export default {
  name: 'Gallery',
  components: {
    VuePictureSwipe
  },
  props: {
    imgs: {
      type: Array,
      required: true
    },
    options: {
      type: Object,
      required: false,
      default () {
        return {
          bgOpacity: 0.95,
          shareEl: true,
          zoomEl: true
        }
      }
    }
  }
}
</script>
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Something like that. Then you could import it with import Gallery from '~/components/Gallery' and use it only where you need it (no need to edit the nuxt.config.js in that case).

Your call. Either way, here's how you actually use the component in practice:

<Gallery :imgs="[{src: 'https://picsum.photos/200/300', thumbnail: 'https://picsum.photos/200/300', w: 200, h: 300, alt: 'random picture from picsum.photos to demonstrate the vue-picture-swipe component', title: 'Some Picture'}, {src: 'https://picsum.photos/200/300', thumbnail: 'https://picsum.photos/200/300', w: 200, h: 300, alt: 'random picture from picsum.photos to demonstrate the vue-picture-swipe component', title: 'Some Picture'}]" />
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Yes, that seems like a giant unruly string (and it is; you can obviously outsource such logic to your component/page/layout data () but I'm just using it inline here), but here's the run-down:

:imgs is the array of image objects, which contain:

  • src is an individual image's, welll... source. Like it's URL.
  • thumbnail is a scaled-down version of the image to show before you click on it and make it full-screen. If you don't have a thumbnail as such, you can use the same URL like I did.
  • w is the image's width (in pixels).
  • h is the image's pixel height.
  • alt is the ever-important alt text for accessibility purposes.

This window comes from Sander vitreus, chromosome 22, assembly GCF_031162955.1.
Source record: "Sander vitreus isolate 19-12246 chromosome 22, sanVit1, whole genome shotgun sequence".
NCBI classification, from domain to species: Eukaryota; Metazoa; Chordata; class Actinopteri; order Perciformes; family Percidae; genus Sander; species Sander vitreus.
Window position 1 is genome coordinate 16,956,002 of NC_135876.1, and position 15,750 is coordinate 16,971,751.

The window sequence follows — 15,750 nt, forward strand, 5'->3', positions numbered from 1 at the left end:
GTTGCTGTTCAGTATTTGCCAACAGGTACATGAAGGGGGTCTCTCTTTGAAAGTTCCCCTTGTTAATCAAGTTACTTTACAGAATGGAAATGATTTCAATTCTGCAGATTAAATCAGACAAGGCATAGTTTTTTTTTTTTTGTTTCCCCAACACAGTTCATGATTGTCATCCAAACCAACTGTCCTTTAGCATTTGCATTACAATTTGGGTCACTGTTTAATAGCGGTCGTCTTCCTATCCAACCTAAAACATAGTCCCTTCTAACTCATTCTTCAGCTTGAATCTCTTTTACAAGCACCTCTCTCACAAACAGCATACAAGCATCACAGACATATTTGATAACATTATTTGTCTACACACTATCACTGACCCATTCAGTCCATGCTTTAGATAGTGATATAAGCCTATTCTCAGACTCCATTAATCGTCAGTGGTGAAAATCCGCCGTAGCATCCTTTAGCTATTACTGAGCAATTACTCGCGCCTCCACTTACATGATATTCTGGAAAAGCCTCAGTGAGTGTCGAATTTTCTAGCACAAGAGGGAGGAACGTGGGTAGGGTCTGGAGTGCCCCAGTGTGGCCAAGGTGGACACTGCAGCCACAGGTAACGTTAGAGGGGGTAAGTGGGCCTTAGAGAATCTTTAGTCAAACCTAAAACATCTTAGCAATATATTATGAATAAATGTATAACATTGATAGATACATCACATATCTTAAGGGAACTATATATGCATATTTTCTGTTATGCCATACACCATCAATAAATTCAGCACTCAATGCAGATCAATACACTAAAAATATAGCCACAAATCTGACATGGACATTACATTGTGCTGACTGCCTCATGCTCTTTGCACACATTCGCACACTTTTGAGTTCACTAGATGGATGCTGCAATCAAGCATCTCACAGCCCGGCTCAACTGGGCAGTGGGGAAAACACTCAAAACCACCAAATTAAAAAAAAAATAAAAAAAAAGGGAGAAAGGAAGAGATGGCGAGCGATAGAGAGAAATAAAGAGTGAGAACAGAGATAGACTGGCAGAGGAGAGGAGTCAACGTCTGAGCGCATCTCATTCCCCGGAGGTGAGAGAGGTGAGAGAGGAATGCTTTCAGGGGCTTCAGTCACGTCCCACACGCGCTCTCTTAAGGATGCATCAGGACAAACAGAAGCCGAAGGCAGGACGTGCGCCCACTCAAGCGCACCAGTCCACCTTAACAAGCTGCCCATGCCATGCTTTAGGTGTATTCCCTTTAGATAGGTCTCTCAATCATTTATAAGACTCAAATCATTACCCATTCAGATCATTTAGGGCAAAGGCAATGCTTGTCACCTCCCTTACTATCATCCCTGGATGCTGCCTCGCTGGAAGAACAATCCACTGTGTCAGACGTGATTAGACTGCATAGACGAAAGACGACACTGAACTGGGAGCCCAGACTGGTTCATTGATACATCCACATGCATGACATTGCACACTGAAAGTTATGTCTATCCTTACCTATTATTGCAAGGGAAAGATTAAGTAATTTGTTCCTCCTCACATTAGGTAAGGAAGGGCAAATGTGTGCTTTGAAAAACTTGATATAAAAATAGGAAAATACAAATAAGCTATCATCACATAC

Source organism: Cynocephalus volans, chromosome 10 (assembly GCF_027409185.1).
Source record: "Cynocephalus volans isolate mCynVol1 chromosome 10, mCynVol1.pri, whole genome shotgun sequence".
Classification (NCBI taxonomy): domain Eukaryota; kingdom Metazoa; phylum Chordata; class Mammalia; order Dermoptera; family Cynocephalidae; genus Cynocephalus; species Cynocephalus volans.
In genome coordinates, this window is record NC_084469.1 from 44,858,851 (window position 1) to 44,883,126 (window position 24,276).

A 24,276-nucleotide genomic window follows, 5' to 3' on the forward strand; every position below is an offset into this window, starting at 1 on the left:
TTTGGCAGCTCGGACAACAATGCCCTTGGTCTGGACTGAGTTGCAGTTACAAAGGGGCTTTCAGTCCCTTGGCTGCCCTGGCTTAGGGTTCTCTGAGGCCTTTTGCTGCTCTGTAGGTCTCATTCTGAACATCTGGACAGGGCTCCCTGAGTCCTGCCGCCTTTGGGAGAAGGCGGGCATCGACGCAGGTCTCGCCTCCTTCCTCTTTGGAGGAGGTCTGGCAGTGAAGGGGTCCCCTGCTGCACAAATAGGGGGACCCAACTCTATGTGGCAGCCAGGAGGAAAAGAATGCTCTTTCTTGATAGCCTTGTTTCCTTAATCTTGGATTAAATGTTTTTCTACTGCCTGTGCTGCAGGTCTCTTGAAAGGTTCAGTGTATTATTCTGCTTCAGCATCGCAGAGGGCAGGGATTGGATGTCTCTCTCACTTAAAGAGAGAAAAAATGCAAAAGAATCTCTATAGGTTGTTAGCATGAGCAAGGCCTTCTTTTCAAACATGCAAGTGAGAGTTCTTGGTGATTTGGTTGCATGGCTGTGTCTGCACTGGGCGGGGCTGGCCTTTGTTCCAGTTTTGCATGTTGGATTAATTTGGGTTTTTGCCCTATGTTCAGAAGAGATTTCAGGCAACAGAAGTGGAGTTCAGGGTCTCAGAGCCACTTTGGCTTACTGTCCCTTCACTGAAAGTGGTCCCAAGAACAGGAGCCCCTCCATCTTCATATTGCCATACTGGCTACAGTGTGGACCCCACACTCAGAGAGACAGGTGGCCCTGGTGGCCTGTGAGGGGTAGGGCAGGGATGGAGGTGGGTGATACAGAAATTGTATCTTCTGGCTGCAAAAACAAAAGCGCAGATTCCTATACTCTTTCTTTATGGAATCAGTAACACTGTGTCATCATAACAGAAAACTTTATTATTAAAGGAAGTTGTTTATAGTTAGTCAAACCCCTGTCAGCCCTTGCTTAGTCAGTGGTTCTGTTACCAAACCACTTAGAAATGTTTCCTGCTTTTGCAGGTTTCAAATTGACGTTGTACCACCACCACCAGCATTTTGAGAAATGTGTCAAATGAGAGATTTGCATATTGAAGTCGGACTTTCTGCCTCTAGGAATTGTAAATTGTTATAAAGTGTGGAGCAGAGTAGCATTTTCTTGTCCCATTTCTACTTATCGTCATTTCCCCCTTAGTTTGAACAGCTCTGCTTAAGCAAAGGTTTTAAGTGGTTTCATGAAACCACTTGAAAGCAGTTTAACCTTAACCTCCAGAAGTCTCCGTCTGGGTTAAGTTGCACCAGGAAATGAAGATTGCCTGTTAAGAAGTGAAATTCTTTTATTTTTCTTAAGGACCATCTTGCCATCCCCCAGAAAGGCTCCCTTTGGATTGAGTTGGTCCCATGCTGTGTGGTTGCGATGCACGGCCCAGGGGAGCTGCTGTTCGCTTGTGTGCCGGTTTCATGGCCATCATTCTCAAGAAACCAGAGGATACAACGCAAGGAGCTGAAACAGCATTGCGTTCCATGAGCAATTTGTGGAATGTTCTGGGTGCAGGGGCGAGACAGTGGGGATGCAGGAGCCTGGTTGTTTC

Also, this is some CSS I added to spruce things up a bit:

.pswp__bg {
  background-color: #2f2f2f;
}

.my-gallery {
  display: flex;
  flex-flow: row wrap;
  figure {
    flex-grow: 1;
    min-width: 20%;
    margin-left: 5px;
    margin-right: 5px;
    a {
      img {
        border-radius: 10px;
        box-shadow: 5px 3px 5px #2f2f2f;
        &:hover {
          transform: scale(1.05);
          box-shadow: 5px 3px 5px #c9c3b2;
          transition: all 0.15s ease-in-out;
        }
      }
    }
  }
}
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That'll give the images a little border and animation when you hover over them with your mouse, and the flex stuff is my way of spreading the images out enough so they aren't all clumped together, but putting as many of them that can comfortably fit together on the same line.

Fair warning - the images I used in this example are probably not great sizes for this, but that's why it's an example! (of what not to do?)

Anyway, I hope you got something out of this. Keep safe and healthy, and keep on coding!

Discussion (1)

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retroriff profile image
retroriff

Hi there! Thanks for the tutorial. I followed yourt instructions but I get a "Cannot use import statement outside a module". May I be missing something?